Tarantino’s oeuvre has always been personal—even as a gun for hire on FROM DUSK ‘TILL DAWN—as his whole life it would appear has been about pop culture, particularly film. And ONCE UPON A TIME finds the director looking both inward and outward, at himself and at the ever-changing Hollywood landscape. Yes, in the film it’s 1969, but it might as well be 2019; young filmmakers are coming up and changing not only Hollywood but the world. And Tarantino is scared of becoming irrelevant himself. Rick Dalton may be the closest Tarantino has come to putting himself on-screen since Clarence Worley in 1993’s TRUE ROMANCE; this time, however, he’s more than just a pop-culture enthusiast, but a big-time director facing down changing tastes of an era of popular culture he helped usher in.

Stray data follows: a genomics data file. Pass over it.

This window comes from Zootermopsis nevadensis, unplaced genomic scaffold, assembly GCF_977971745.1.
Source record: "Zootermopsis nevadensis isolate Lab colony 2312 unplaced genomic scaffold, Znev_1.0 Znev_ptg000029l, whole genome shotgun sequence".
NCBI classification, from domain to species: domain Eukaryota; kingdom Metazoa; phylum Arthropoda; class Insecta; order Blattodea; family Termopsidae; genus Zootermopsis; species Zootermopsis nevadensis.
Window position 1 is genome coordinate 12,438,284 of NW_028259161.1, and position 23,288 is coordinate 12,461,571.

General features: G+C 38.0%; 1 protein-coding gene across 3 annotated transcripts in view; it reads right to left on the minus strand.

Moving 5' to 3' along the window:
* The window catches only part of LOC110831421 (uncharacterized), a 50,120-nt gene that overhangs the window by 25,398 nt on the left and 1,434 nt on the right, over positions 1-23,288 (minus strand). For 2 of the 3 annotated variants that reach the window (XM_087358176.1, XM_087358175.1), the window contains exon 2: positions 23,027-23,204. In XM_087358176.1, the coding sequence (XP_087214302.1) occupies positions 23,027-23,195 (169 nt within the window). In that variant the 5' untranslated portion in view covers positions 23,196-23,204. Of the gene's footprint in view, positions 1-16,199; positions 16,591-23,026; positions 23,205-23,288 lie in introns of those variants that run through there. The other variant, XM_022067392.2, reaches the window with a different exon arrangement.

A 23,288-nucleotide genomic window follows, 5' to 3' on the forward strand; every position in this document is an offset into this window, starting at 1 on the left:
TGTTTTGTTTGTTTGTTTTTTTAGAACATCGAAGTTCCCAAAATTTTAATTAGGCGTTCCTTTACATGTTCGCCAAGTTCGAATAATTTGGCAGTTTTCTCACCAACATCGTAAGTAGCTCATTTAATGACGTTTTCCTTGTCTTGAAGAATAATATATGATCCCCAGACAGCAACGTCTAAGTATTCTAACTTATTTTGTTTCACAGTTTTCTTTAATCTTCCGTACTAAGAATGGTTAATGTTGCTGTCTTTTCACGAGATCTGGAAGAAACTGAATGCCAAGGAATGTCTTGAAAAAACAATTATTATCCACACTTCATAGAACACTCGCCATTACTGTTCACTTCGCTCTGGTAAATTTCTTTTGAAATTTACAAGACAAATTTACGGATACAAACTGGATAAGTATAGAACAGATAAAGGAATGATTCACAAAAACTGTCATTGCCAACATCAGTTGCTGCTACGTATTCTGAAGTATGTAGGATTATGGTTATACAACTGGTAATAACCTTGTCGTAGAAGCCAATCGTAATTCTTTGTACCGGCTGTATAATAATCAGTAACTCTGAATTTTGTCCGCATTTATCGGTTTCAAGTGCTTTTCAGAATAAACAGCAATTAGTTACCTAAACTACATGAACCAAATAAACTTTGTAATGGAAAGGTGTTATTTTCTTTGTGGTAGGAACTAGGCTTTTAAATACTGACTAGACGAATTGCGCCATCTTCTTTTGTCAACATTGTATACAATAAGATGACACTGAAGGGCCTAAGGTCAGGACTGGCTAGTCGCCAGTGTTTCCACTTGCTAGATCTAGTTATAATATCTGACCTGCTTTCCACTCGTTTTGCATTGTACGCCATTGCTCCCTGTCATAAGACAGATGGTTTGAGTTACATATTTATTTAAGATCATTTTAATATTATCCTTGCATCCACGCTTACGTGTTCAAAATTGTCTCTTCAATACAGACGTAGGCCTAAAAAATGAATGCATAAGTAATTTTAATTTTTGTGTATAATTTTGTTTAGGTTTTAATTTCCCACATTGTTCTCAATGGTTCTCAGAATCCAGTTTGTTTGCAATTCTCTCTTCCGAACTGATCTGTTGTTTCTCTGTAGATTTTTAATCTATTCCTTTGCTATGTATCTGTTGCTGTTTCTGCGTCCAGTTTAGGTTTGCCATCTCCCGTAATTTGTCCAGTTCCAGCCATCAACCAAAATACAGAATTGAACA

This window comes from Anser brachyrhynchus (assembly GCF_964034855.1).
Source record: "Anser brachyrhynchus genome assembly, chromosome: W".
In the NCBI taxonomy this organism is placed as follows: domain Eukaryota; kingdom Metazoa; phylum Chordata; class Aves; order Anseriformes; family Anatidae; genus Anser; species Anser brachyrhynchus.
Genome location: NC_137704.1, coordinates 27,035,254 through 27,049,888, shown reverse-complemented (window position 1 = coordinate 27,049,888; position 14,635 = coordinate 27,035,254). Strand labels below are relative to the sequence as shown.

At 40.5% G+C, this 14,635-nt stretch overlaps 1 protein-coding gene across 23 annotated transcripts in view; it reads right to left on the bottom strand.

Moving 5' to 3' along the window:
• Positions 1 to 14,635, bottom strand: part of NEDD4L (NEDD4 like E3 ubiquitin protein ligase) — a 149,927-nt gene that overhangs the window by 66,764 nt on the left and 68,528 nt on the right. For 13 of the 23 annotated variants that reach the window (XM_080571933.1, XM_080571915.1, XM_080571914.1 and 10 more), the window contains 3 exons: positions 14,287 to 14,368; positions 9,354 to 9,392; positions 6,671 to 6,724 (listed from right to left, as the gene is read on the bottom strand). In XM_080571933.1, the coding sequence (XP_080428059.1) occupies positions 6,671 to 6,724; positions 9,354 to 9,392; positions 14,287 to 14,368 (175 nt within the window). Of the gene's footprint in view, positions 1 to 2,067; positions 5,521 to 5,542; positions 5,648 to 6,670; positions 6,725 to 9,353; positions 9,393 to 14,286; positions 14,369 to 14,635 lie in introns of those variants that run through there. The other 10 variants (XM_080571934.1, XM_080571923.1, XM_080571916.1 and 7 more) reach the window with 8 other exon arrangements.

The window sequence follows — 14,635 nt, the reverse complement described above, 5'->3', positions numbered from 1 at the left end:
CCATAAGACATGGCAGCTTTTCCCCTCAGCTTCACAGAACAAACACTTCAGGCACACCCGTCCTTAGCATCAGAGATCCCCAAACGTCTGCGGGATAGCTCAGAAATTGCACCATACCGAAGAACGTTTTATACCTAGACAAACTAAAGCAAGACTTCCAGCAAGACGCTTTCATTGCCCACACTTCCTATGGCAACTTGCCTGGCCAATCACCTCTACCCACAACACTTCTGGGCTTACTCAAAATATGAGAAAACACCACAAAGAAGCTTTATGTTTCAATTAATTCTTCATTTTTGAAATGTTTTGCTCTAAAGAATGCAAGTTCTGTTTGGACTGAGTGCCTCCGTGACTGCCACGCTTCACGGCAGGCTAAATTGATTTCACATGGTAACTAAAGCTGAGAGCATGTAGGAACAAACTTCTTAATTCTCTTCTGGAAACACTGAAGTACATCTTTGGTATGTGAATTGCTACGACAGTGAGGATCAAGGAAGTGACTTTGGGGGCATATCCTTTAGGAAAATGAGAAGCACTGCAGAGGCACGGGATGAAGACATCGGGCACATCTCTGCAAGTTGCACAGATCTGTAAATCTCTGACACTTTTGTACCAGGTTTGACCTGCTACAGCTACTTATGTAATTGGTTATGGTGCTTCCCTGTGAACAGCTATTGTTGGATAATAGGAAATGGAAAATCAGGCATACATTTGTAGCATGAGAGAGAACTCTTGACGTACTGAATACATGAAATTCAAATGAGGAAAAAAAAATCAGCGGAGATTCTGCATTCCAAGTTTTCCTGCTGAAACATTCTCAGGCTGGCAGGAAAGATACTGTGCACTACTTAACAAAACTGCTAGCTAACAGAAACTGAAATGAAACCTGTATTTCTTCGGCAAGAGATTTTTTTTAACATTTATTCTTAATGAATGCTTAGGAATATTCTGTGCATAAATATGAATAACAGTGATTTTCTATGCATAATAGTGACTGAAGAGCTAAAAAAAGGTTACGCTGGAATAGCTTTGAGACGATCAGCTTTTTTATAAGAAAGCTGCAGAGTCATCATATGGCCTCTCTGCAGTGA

The film doesn’t offer up an easy answer as to the decline of Cliff and Rick’s careers, which are intrinsically tied together. Yes, the times are a-changin’, but the two men also engage in self-sabotage around every corner, either due to drinking or fisticuffs onset. They’re privileged guys who think they can do whatever they want and not have to face the consequences: they’re in the movies, after all. It’s not unlike the Hollywood that Tarantino has been part of for over two decades, and helped shape with the success of PULP FICTION in 1994. Tarantino wryly points to this in a sequence where a young actor (who prefers not to be called an actress) explains how she perfects her craft to a half-drunk Rick on set. Perhaps Dalton’s career isn’t on the way out because of changing times, but because he stopped taking the job seriously, leaving room for a new breed to come in and take over. 

 

The film is told from the point of view of Rick and Cliff, with third lead Sharon Tate (Margot Robbie) less of a character than a representation, a vision of innocence that was taken away on that fateful August night in 1969. Robbie doesn’t say a lot in the film, but she doesn’t need to. This isn’t the Sharon Tate story, this is the story of Hollywood in the ‘60s, and Robbie commands every scene she’s in clad in a mini-skirt and go-go boots.